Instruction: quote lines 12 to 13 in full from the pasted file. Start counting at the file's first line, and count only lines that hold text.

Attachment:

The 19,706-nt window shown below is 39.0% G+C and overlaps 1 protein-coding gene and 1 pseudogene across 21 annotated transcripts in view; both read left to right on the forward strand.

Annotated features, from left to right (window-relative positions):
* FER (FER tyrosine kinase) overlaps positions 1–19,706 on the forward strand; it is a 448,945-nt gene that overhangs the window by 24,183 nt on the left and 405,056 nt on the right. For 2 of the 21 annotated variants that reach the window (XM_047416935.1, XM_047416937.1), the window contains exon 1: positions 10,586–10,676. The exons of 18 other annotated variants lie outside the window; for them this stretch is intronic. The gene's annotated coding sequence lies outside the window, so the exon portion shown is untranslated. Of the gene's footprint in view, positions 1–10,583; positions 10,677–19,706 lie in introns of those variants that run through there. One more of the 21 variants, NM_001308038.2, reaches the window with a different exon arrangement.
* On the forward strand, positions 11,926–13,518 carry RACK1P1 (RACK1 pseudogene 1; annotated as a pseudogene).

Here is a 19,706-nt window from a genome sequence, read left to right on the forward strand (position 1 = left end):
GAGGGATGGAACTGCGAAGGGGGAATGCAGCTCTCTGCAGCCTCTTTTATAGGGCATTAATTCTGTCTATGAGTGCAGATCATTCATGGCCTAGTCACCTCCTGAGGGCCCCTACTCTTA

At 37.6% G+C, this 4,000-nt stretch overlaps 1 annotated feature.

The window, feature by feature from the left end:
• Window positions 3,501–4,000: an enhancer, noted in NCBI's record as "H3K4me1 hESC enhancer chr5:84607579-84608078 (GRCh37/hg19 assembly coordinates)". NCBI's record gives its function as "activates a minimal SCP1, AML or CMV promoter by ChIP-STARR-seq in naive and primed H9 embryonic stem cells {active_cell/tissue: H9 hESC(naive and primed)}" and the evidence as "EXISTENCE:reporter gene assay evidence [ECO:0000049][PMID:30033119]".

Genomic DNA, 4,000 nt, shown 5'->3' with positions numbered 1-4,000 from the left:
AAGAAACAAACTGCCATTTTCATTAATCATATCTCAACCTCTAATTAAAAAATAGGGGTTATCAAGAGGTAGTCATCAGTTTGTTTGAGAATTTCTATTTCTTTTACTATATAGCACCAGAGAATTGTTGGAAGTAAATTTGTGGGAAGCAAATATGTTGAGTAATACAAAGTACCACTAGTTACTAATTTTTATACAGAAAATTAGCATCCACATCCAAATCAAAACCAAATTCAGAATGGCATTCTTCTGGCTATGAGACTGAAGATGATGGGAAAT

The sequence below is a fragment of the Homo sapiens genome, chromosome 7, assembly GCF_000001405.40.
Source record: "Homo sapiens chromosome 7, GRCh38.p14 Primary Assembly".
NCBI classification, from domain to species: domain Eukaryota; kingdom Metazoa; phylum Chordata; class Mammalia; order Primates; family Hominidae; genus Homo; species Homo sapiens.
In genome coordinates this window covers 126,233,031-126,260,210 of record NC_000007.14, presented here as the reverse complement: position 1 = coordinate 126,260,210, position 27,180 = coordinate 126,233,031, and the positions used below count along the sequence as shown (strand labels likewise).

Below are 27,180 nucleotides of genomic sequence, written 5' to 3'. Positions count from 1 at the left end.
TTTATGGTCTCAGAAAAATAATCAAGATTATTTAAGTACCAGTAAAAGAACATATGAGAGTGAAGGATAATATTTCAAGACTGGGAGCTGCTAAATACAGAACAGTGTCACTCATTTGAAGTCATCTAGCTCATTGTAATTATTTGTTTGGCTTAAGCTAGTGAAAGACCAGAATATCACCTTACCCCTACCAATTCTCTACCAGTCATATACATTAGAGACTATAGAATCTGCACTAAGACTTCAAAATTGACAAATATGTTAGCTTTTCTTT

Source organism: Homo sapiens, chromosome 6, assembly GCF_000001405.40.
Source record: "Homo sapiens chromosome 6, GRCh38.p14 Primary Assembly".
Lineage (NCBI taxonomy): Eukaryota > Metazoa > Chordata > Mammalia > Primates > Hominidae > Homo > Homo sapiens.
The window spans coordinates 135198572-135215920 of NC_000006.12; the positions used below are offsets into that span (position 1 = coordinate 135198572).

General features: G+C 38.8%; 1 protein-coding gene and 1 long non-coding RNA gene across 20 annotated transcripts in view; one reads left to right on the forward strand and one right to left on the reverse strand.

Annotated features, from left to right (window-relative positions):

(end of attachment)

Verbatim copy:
The sequence below is a fragment of the Homo sapiens genome, chromosome 7, assembly GCF_000001405.40.
Source record: "Homo sapiens chromosome 7, GRCh38.p14 Primary Assembly".